For the second question, currents do attract despite the increase of magnetic energy. The reason is mathematically analogous to thermodynamics. The second principle says that equilibrium is reached at maximum entropy for a closed system. However if you have a thermostat with which the system can exchange energy, you should rather introduce free energy and equilibrium is reached at the minimum of free energy.

The correspondence is made exact if you map entropy to magnetic energy, current to (inverse) temperature, energy to flux, and mechanical energy to free energy. Indeed, since you need electric work to maintain current, your system is open, and equilibrium is characterised by a minimum of mechanical energy. Mathematically, this amounts to doing a Legendre transform. In particular since the magnetic energy is quadratic in flux, the Legendre transform is its opposite, ie $E_B = -E_m$ and this is how you get $(1)$.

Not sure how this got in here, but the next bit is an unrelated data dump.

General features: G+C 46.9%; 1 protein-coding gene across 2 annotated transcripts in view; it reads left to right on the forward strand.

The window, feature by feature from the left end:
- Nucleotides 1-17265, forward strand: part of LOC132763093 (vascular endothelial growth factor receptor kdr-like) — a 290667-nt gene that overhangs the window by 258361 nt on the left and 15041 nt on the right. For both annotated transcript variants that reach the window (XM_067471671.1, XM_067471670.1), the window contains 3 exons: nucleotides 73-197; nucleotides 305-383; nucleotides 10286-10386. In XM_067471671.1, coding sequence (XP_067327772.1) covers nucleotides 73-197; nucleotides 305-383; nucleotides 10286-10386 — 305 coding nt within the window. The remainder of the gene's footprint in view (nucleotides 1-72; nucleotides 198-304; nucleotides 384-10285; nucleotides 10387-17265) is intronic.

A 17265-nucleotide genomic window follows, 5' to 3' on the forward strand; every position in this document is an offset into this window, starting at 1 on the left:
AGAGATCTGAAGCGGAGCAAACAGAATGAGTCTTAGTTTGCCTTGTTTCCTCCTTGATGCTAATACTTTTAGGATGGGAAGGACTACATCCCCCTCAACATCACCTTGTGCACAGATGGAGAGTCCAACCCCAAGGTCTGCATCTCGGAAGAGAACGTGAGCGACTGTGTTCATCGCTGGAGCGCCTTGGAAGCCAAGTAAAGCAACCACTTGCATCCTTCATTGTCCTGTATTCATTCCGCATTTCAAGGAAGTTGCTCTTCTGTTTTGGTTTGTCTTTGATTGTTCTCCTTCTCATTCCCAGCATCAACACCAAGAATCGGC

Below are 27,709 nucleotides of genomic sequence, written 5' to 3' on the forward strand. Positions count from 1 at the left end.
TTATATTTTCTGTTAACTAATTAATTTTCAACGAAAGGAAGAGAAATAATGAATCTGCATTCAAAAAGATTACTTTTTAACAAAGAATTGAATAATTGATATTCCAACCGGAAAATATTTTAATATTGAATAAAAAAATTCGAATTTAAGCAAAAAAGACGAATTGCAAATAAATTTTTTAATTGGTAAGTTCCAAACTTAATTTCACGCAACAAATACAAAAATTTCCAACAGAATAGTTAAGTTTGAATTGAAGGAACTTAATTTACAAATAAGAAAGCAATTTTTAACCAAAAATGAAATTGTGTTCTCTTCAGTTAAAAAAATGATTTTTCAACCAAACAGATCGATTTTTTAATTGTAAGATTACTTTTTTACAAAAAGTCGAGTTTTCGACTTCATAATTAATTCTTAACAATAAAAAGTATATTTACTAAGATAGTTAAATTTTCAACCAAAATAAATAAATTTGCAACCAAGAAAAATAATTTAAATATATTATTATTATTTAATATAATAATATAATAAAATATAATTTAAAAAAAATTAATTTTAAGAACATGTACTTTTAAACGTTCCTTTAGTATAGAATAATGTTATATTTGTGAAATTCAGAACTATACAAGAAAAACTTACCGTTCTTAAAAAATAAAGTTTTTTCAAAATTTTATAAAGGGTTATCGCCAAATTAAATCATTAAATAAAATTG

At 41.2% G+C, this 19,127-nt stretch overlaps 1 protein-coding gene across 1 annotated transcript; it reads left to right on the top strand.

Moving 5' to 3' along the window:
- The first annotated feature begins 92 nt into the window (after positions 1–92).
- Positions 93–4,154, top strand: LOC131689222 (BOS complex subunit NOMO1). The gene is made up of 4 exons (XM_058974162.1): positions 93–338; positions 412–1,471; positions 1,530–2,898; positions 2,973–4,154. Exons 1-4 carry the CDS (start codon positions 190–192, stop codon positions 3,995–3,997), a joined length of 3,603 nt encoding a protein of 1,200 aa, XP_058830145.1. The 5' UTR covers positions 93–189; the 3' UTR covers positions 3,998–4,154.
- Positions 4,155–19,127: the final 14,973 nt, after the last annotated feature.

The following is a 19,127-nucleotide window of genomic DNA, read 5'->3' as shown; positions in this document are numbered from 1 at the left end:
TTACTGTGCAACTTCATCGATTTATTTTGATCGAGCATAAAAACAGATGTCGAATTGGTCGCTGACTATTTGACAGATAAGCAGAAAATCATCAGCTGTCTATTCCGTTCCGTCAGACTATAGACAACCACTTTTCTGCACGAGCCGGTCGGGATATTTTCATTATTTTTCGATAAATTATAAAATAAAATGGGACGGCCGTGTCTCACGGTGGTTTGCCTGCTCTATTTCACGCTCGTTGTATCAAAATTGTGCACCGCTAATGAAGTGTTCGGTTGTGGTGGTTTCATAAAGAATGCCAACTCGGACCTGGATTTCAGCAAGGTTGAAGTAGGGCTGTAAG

For your question in the comment about the physical origin of the electric energy source to maintain currents, the answer lies in quantum mechanics. Essentially, the Bohr Van-Leeuwen theorem states that classically you cannot have magnetism arising from classical theory, so a purely classical model of permanent magnets with currents with an electric source is impossible. However, this difficulty can be overcome using quantum mechanics. In particular, you can assimilate your permanent as quantum particles with non zero spin. Your currents have no more need for an electric energy source as there constant by definition and cannot be "turned off."

Hope this helps.